Cobots in manufacturing bring new skills and opportunities

Cobots in manufacturing bring new skills and opportunities


Futureproofing manufacturing and assembly operations with cobots is easier than people think. Shop floor cobots in manufacturing working alongside operators are no longer the future, but the present. Whether used for assembly, packaging, warehousing, maintenance or training, collaborative solutions are changing the way producers work. Easy to program and install, they are also ideal for entry-level automation applications and working alongside people.

Barry Weller, Robotics Manager at Mitsubishi Electric, considers the benefits of cobots (collaborative robots) in manufacturing and their ease of integration.

Collaborative and industrial robots are suitable for a wide range of production processes. In the last ten years, global sales of industrial robots tripled to 422,000 units shipped worldwide annually1. Cobots are a growing part of this2.

Cobots in manufacturing

Driving the high adoption rates are the immense production benefits they can deliver. Cobots in manufactring improve productivity and throughput while delivering high accuracy and repeatability, leading to consistent production quality.

Collaborative robots are attractive, as they need smaller initial investments. Moreover, they are simple to integrate into manufacturing setups as they need no barriers to ensure a safe working environment. One of the biggest advantages is how intuitive and easy they are for operators to use and interact with.

Instinctive programming

Cobots use visual programming languages and graphical user interfaces that let users sequence the process without any coding. This reduces programming complexity. For example, Mitsubishi Electric’s MELFA Assista cobots work with an intuitive, touch-enabled engineering software, called RT VisualBox. This software supports the creation of operating sequences by linking block diagrams in a chain of events.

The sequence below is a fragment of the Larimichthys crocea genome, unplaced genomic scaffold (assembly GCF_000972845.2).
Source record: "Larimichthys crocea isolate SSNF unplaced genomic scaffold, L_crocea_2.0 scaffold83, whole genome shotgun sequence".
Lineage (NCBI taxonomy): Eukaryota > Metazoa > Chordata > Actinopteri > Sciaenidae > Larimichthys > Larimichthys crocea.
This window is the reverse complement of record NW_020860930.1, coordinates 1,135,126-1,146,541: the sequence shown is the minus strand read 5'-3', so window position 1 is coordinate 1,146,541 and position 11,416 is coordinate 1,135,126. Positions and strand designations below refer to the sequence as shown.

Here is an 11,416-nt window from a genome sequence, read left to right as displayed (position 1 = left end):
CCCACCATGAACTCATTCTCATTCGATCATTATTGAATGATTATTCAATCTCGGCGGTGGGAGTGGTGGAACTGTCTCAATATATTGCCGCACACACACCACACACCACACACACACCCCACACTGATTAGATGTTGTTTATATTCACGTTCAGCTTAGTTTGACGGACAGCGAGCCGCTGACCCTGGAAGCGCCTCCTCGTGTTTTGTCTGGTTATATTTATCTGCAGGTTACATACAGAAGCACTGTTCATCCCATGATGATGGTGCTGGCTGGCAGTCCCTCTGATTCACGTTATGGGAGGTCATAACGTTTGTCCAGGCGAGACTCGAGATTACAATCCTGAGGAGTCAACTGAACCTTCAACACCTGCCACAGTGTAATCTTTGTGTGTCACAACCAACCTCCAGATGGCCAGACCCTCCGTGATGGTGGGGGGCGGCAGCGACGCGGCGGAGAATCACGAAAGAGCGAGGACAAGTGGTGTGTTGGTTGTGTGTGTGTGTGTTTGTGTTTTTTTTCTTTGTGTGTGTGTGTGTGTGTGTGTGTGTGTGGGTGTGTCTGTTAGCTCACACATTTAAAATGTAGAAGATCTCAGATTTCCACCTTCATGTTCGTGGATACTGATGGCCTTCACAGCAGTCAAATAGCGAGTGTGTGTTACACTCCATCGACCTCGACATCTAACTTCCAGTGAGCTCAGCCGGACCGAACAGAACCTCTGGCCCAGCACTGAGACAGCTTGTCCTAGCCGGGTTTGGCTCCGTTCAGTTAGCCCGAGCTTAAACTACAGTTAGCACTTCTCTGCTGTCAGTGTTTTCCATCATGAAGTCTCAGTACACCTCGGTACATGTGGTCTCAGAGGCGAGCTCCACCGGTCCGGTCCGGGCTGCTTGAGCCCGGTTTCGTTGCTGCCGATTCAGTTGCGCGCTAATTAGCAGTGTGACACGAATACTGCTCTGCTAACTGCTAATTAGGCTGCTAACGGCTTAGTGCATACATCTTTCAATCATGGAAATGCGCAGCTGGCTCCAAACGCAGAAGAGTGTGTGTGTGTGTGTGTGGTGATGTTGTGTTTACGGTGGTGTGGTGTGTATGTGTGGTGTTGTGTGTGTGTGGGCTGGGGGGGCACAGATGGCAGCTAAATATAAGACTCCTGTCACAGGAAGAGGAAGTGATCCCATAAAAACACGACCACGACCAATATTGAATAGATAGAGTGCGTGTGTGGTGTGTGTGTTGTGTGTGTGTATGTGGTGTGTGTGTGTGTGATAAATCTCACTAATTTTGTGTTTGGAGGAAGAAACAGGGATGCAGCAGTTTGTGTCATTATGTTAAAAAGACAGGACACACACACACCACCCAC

A software wizard within RT VisualBox connects external devices like vision systems to the cobot and guides users through each step of the setup. To make things simpler, the MELFA Assista offers an extra hand-guided teaching function. The operator guides the cobot into position manually and adds it to the work sequence by pressing a button.

These functionalities help operators create high performance applications without any prior programming knowledge. It streamlines installation and reduces setup costs and time. This helps companies by growing their factory automation skills and confidence. It also reduces the need for operators to have an elevated level of expertise in robotics or programming. Businesses can increase their automation literacy and create effective setups that meet their specific needs and requirements.

Developing cobot skills

Finally, the ease of use of a cobot such as the MELFA Assista helps upskill the workforce. Working with robots and other automation components in smart factories is important for the next generation of automation engineers. It means being able to set up these machines, interact and inspect them as well as conduct maintenance activities.

Improving skill provision systems and upgrading education policies to advance technology skills is becoming important. To address these educational needs, Mitsubishi Electric provided Redcar & Cleveland College with an RV-F series articulated arm robot. It helps them consider where using robots in wider roles improves productivity, particularly for heavy and dirty tasks.

Cobots in manufacturing support this development as they remove entry barriers and contribute to increased ‘robot literacy’ across the workforce. Significantly, by implementing cobots, organisations can enjoy automated processes and support their staff in developing key skills in the longer term.


1Statista Research Department. (2021). Industrial robots worldwide – statistics & facts.

2Statista Research Department. (2021). Collaborative robots’ share of the worldwide industrial robot market 2017-2019.



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